"General Paralysis of the Insane (GPI) was generally conceived of as a progressive deterioration of the whole mental and physical personality. Symptoms included an inability to pay attention, a ‘clouding’ of consciousness, poor short-term memory, tremulous voice, reflex disturbances, pupil and retinal anomalies, and diminished skin sensation. Patients were often recognisable by their striking ‘delusions of grandeur’....Most GPI patients were men, usually showing symptoms between age 35 and 45. They tended to be from urban areas, with many relating a history of intemperance and/or venereal disease....From the mid nineteenth-century, alienists had debated the link between GPI and syphilis – the latter as direct or predisposing cause – and modern historians of psychiatry are confident in explaining GPI as neurosyphilis (symptoms of which include seizures, sight disturbances, and changes in personality). This link rests, however, on accepting the accuracy of nineteenth-century doctor’s observations and their use of the term GPI."   Author - Jennifer Wallis


Another website with some very interesting information on the topic is:

 
 
 
Never give up hope in finding information or records on YOUR ancestor!!  This information has been a LONG time coming - but now I have it and have several more TRAILS to follow as a result!  Happy Hunting!!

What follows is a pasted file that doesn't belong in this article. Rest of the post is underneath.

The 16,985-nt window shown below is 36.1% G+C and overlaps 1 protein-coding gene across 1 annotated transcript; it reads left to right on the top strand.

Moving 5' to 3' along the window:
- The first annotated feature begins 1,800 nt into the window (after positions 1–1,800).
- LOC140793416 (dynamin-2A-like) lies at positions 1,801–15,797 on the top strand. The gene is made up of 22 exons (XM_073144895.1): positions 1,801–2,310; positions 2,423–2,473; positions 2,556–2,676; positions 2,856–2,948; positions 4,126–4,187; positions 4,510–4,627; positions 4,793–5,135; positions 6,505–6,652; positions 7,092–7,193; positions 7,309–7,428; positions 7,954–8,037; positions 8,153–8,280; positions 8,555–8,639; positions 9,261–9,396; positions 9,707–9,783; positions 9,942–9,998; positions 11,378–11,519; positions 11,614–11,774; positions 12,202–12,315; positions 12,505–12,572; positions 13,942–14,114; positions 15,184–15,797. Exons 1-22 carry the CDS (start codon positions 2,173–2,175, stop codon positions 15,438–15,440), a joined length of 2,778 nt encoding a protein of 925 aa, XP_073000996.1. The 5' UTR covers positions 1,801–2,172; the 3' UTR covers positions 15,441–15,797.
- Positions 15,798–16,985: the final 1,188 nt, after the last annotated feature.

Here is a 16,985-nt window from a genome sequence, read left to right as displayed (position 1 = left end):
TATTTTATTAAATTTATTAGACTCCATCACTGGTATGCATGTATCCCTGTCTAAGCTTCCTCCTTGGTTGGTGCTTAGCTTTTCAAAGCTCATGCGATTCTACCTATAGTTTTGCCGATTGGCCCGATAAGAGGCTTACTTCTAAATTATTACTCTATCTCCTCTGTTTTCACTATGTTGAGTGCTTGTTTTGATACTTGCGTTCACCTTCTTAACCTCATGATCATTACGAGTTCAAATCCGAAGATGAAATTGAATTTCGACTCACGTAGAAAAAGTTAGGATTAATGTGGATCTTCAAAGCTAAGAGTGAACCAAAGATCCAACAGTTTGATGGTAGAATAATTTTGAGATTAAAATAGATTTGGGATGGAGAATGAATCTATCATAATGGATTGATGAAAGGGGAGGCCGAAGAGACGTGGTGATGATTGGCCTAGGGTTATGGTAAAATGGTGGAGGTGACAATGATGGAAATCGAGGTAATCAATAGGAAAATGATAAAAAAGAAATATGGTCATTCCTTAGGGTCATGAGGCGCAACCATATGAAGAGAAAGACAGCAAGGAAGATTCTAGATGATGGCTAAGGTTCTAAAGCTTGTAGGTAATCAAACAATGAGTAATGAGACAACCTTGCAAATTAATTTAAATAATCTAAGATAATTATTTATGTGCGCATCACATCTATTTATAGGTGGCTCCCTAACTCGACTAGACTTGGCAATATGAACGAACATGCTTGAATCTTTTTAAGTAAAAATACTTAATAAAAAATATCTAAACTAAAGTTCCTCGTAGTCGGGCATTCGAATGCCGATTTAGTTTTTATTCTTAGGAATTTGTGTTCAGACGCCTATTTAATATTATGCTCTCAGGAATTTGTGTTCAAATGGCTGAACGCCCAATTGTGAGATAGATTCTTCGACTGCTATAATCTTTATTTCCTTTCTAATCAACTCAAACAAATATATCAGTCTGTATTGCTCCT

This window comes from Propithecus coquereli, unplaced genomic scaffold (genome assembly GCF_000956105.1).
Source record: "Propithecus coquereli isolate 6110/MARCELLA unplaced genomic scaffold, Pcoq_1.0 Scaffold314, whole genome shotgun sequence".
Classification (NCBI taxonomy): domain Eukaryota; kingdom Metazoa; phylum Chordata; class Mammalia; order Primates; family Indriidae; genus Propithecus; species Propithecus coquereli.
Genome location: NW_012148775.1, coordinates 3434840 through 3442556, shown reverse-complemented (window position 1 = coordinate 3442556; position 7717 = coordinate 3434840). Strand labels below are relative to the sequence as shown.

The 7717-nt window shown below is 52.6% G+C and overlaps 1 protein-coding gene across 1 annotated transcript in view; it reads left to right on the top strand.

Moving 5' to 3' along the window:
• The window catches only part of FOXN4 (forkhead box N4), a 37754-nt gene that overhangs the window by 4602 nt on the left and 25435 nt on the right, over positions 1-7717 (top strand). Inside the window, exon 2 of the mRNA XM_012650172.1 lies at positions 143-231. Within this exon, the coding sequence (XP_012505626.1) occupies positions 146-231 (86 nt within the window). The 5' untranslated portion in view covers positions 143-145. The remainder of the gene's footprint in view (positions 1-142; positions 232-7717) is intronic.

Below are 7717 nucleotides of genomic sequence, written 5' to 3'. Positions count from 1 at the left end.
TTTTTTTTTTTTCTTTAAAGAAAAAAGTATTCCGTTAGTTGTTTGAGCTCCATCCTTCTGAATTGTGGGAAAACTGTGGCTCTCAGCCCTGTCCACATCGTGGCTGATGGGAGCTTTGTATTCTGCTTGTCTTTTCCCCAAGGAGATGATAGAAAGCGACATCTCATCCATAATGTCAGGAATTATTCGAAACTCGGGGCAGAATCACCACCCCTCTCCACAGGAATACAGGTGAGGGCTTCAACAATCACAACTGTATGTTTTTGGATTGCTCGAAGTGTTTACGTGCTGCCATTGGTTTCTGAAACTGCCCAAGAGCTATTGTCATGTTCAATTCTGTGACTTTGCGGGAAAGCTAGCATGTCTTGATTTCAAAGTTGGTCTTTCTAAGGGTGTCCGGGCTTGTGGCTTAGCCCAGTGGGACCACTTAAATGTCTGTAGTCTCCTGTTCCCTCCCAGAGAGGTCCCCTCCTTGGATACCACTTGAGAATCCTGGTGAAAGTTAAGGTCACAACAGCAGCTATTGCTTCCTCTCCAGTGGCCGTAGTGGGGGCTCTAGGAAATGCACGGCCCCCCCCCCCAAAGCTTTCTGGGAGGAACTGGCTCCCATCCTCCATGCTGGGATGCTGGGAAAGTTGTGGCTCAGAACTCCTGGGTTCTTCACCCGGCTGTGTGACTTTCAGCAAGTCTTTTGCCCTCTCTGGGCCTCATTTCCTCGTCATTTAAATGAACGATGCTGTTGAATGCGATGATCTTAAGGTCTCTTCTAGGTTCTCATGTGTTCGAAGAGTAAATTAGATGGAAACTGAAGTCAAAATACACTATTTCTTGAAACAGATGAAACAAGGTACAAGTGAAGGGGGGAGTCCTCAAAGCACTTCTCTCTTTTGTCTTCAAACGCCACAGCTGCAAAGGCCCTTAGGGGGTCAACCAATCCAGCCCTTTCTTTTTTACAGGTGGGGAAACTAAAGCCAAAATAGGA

Saturday, February 15, 2014

St. Johns Stake Family History Fair

Today I had the wonderful opportunity to attend the St. Johns Stake Family History Fair (and to teach a class at it!).  The organizers did an AMAZING job!  My hat goes off to all of them for the many HOURS spent in planning, preparation and organizing this event!  Most of the classes were recorded sessions from the recent ROOTSTECH conference in Salt Lake City.

https://rootstech.org/about/videos/


A pleasing selection of sessions/classes to choose from.  It was a great opportunity to gather with a terrific group of people who are all interested in learning more about Family History Research and all of the amazing tools that are now available to us through modern technology!   What a blessing to be born in this day and age and have all of these powerful tools at our fingertips!!



I love using "Social Media" to extend my reach and become more "visible" to possible relatives out there who may be researching the same lines or in the same areas that I am.  My favorite session today was by Lisa Alzo (The Accidental Genealogist) - on how to use social networking sites to extend your research, connect with other genealogists, and use as many possible resources as possible!  You can find information in the most unlikely locations!   Did YOU ever use or even THINK to use "YOUTUBE" for family history research!!?  Well I hadn't until today!   So many great ideas!  THANK YOU Lisa!!  You can watch her presentation here:  "Tweets, Links, Pins & Posts: Breakdown Genealogy Brick Walls with Social Media".